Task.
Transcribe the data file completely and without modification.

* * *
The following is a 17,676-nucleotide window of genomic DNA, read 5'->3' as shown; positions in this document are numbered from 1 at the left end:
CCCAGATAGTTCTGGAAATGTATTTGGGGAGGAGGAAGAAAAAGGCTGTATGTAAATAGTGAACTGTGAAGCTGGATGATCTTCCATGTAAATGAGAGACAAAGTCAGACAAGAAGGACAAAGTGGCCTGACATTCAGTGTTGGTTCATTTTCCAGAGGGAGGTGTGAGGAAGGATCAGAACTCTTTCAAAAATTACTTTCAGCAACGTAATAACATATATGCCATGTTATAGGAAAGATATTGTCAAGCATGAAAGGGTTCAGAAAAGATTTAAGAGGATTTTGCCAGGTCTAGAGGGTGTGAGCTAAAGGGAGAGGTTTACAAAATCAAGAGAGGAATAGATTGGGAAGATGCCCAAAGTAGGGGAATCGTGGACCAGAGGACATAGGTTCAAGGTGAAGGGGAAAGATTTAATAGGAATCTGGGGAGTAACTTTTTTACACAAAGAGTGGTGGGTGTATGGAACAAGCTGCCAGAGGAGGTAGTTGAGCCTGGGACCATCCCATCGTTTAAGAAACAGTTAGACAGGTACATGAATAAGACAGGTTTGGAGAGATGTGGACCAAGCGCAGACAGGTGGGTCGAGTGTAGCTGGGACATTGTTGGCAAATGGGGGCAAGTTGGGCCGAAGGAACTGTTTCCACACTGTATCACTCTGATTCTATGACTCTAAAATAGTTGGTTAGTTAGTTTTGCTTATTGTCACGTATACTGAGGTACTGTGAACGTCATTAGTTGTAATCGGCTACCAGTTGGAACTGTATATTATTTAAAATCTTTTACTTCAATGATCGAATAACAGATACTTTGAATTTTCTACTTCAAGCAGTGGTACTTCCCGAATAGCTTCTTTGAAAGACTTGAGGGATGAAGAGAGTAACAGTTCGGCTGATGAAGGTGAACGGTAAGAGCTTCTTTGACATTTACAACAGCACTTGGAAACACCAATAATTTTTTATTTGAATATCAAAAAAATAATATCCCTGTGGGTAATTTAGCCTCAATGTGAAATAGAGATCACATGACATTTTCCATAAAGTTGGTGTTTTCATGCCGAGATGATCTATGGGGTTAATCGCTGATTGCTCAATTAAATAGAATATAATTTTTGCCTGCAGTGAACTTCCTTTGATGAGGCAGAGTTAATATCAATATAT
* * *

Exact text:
The following is a 17,676-nucleotide window of genomic DNA, read 5'->3' as shown; positions in this document are numbered from 1 at the left end:
CCCAGATAGTTCTGGAAATGTATTTGGGGAGGAGGAAGAAAAAGGCTGTATGTAAATAGTGAACTGTGAAGCTGGATGATCTTCCATGTAAATGAGAGACAAAGTCAGACAAGAAGGACAAAGTGGCCTGACATTCAGTGTTGGTTCATTTTCCAGAGGGAGGTGTGAGGAAGGATCAGAACTCTTTCAAAAATTACTTTCAGCAACGTAATAACATATATGCCATGTTATAGGAAAGATATTGTCAAGCATGAAAGGGTTCAGAAAAGATTTAAGAGGATTTTGCCAGGTCTAGAGGGTGTGAGCTAAAGGGAGAGGTTTACAAAATCAAGAGAGGAATAGATTGGGAAGATGCCCAAAGTAGGGGAATCGTGGACCAGAGGACATAGGTTCAAGGTGAAGGGGAAAGATTTAATAGGAATCTGGGGAGTAACTTTTTTACACAAAGAGTGGTGGGTGTATGGAACAAGCTGCCAGAGGAGGTAGTTGAGCCTGGGACCATCCCATCGTTTAAGAAACAGTTAGACAGGTACATGAATAAGACAGGTTTGGAGAGATGTGGACCAAGCGCAGACAGGTGGGTCGAGTGTAGCTGGGACATTGTTGGCAAATGGGGGCAAGTTGGGCCGAAGGAACTGTTTCCACACTGTATCACTCTGATTCTATGACTCTAAAATAGTTGGTTAGTTAGTTTTGCTTATTGTCACGTATACTGAGGTACTGTGAACGTCATTAGTTGTAATCGGCTACCAGTTGGAACTGTATATTATTTAAAATCTTTTACTTCAATGATCGAATAACAGATACTTTGAATTTTCTACTTCAAGCAGTGGTACTTCCCGAATAGCTTCTTTGAAAGACTTGAGGGATGAAGAGAGTAACAGTTCGGCTGATGAAGGTGAACGGTAAGAGCTTCTTTGACATTTACAACAGCACTTGGAAACACCAATAATTTTTTATTTGAATATCAAAAAAATAATATCCCTGTGGGTAATTTAGCCTCAATGTGAAATAGAGATCACATGACATTTTCCATAAAGTTGGTGTTTTCATGCCGAGATGATCTATGGGGTTAATCGCTGATTGCTCAATTAAATAGAATATAATTTTTGCCTGCAGTGAACTTCCTTTGATGAGGCAGAGTTAATATCAATATAT